Apple has said time and again that its Messages app (formerly iMessage) – which allows iOS users to send SMS and encrypted messages to their contacts – is more secure than other tools, to the point that the company couldn’t comply with wiretap orders from law enforcment even if it wanted to.
It turns out that’s not entirely true: The Intercept has secured a document from the Florida Department of Law Enforcement’s Electronic Surveillance Support Team, that details how Messages stores metadata about every phone number you try to contact through the app, and how police can get their hands on that data by filing a request.
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Here’s how it works: When you enter a number into Messages on your iPhone, the app pings Apple servers to figure out whether it should send your message over SMS or over the company’s encrypted service (if the recipient also uses Messages).
Apple records those queries, in addition to the date and time when you entered that number, as well as your IP address – which could used to determine your approximate location. The company is compelled to hand over these logs when served with court orders in connection with investigations.
Apple confirmed the collection of metadata in a statement to The Intercept:
When law enforcement presents us with a valid subpoena or court order, we provide the requested information if it is in our possession. Because iMessage is encrypted end-to-end, we do not have access to the contents of those communications. In some cases, we are able to provide data from server logs that are generated from customers accessing certain apps on their devices. We work closely with law enforcement to help them understand what we can provide and make clear these query logs don’t contain the contents of conversations or prove that any communication actually took place.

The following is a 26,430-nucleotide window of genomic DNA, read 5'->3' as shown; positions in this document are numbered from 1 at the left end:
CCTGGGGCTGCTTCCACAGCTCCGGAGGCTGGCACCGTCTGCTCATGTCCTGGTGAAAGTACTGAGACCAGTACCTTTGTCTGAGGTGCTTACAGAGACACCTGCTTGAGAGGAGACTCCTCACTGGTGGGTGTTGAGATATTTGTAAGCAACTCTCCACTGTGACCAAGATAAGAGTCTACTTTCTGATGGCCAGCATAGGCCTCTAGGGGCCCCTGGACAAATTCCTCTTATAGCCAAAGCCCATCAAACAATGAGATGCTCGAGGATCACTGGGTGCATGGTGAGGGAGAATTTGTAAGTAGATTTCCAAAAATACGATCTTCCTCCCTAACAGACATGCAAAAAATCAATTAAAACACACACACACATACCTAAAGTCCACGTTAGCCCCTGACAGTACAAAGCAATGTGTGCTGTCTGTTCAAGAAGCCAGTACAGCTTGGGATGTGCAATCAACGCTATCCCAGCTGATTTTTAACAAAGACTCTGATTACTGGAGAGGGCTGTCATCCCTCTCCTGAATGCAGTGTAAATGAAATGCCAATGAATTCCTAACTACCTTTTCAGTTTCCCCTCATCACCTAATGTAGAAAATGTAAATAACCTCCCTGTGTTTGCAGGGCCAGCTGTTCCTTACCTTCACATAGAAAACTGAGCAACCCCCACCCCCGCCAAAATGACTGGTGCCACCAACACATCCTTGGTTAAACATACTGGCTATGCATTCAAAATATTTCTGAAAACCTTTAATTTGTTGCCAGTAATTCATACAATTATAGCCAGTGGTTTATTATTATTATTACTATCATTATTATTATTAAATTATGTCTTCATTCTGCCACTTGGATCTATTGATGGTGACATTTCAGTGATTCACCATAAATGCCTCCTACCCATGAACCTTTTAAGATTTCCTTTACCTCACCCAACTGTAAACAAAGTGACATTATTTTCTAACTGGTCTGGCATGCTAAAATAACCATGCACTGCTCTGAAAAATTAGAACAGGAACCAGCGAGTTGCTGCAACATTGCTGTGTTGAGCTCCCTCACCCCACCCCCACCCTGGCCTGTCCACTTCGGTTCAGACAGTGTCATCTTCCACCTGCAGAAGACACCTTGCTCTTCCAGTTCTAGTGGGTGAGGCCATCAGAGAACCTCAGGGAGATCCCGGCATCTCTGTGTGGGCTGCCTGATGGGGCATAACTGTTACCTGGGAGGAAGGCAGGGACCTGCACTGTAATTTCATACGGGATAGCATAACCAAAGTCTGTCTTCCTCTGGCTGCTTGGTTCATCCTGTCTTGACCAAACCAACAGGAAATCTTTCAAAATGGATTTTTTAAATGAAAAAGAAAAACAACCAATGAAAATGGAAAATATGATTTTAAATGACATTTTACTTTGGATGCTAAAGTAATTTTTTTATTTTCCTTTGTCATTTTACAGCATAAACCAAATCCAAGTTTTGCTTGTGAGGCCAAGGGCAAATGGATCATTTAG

It’s worth noting that Apple only stores these logs for 30 days; however, it’s possible that law enforcement agencies could secure multiple logs and string them together to come up with a record of association with your contacts.
Sure, the app doesn’t collect your message contents, but Apple hasn’t been entirely transparent about how private its messaging service really is, while vehemently claiming that Messages leaves no trace of your communications. It isn’t clear why the company needs to store this data; doing so only seems to make it a point of investigation for law enforcement and undermines the promise of privacy in Messages.
Ultimately, this revelation proves that few communication tools can operate beyond the reach of the long arm of the law. So which service can you trust for truly secure messaging? Messages is now out of the running, and whistleblower Edward Snowden warned the internet about Google’s Allo. Perhaps you’d be better off using his weapon of choice – Signal.
This article was originally posted on The Next Web